Will be well supported both ways, many in Townsville do business in PNG and reverse, the F70 will be good size to start with, the long delays in Cairns or long trip to Brisbane will not be missed by many, family of mine were on the first flight and I suspect we will see them much more often, around home games for the Cowboys I would imagine.

  • Mac Carter


    This service will be a real boost to the North Queensland economy,
    Easy access from Townsville to overseas destinations has been a major problem since Qantas suspended their B747 services.
    Hopefully more airlines will now consider Townsville as a destination for business as well as leisure.
    Auckland is currently being discussed by our local authorities and tourist marketing bodies.
    Burdekin / Townsville / Hinchinbrook as well as the Western areas has much to offer with respect to business opportunities and the leisure market.

  • mike9


    every time airlines fly into Townsville soon after they pull out for lack of support., Qantas has tried time and again to make it work. we will see how long it lasts this time. the Denpasar flight is a red eye purely for holiday makers. the demographics show the biggest PNG population in cairns.

  • Holden



    You raise some good points, but you could also argue that for a long time there haven’t been enough variety of services and/or destinations to entice and sustain pax, and the routing of international services in the opposite direction to the destination (ie via Brisbane) was completely useless in attracting a ground-swell of pax at TSV.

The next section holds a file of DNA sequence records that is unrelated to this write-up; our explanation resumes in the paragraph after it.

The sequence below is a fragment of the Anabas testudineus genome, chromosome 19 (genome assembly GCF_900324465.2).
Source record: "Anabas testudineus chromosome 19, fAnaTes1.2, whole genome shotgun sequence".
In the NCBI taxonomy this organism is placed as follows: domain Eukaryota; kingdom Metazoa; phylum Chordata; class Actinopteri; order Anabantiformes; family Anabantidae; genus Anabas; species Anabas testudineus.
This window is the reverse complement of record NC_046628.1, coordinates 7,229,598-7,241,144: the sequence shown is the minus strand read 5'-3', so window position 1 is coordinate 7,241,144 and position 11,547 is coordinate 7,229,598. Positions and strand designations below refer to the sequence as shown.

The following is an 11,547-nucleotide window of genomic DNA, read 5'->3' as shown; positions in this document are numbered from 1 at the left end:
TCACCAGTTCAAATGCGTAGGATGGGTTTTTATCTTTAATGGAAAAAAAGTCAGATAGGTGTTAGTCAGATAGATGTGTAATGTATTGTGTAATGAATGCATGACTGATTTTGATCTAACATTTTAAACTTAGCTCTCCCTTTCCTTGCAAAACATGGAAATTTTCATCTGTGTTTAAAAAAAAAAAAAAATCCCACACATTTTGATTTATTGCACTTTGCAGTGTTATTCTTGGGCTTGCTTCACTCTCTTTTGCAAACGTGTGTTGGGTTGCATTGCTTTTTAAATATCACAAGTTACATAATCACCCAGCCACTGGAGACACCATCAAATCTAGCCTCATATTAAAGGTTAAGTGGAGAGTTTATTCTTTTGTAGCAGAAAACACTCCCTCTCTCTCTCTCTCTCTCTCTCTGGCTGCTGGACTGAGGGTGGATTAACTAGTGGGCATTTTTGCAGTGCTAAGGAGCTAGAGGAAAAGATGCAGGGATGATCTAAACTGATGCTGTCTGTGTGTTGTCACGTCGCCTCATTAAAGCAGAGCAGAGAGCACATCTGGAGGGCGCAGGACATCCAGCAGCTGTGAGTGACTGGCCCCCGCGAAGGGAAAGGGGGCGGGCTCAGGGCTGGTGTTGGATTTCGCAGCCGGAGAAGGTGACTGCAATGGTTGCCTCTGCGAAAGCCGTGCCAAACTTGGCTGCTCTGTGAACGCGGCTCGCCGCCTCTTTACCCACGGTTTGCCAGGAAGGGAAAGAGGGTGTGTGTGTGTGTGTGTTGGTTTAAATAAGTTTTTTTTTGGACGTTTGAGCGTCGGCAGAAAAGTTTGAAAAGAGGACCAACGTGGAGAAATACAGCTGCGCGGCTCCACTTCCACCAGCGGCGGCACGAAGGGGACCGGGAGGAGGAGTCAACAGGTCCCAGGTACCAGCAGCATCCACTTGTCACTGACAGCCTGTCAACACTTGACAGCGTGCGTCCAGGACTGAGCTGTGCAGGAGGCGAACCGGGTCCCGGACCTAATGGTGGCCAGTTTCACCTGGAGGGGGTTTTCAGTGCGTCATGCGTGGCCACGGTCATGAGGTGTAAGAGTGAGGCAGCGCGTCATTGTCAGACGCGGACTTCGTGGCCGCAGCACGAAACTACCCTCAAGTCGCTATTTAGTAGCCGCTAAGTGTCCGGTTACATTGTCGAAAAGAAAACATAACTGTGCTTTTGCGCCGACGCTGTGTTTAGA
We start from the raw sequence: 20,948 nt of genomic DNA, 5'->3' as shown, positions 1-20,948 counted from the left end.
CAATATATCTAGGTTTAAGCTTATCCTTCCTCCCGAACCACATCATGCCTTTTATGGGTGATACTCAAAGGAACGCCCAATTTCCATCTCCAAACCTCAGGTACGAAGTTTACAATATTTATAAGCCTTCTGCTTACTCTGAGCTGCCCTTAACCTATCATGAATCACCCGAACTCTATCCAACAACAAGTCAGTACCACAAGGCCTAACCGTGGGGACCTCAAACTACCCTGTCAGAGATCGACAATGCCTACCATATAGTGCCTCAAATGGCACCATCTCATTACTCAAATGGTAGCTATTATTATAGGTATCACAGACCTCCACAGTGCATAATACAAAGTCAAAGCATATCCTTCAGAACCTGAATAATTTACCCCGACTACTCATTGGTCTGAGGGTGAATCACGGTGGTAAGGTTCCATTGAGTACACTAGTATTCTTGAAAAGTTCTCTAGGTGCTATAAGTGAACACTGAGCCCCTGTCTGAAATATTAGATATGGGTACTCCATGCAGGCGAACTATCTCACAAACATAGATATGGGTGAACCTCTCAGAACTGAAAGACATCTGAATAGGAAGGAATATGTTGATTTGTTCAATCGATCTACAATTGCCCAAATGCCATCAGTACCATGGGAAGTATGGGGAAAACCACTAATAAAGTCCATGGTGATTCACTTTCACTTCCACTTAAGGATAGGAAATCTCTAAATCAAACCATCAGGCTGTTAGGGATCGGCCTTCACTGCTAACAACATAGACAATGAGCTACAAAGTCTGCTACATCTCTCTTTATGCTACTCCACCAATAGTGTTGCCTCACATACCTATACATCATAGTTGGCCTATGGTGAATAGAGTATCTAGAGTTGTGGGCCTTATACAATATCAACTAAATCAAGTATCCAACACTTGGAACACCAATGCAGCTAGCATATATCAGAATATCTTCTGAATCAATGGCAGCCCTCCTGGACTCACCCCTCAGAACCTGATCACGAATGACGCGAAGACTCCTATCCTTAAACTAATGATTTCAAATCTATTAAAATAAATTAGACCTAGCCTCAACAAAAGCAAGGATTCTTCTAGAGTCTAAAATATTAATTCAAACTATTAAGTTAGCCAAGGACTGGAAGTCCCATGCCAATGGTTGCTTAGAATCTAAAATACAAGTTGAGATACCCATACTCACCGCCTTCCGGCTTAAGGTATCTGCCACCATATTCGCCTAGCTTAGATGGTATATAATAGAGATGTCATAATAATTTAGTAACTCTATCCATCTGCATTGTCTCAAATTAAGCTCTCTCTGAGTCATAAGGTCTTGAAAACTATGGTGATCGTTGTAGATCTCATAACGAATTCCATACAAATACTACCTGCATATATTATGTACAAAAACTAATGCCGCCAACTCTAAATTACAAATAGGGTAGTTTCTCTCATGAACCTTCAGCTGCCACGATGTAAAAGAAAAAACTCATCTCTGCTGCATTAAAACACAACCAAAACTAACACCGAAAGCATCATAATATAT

The net effect of this is that the airport operator doesn’t commit to facilities (lounges, shops etc) and pax are underwhelmed by the experience. Let’s face it…. as much as travel is about the destination, it’s also about the experience which includes the airport, the variety of services, and the interconnectivity of flights…. and unless something is done to break the impass on facilities at Townsville, then support for services and the capacity to build a route network (even a modest one) will always be less than it should be.

    Building on that, whilst Bali and Port Moresby are a good start, to achieve market penetration and economy of scale, TSV probably also needs a service like the SQ Capital City Express on the Singapore-Canberra-Wellington route, albeit using smaller equipment like the A321 NEO (which would have the legs to get into Asia – vale the B752 which probably arrived 25 years too early for Australian airlines to make sense of its utility and potential). With what would ostensibly be one service, the city would get both Asian and NZ destinations, and the pax volume and network to truly underwrite the airport as a niche international facility.

  • Charles


    Mike9 Qantas is a VERY high cost airline. Jetstar is well suited to TSV. Charter flights could operate in peak season to NZ (not AKL though), thinking South Island. Once low frequency charters like once a week, were successful, scheduled services could then operate.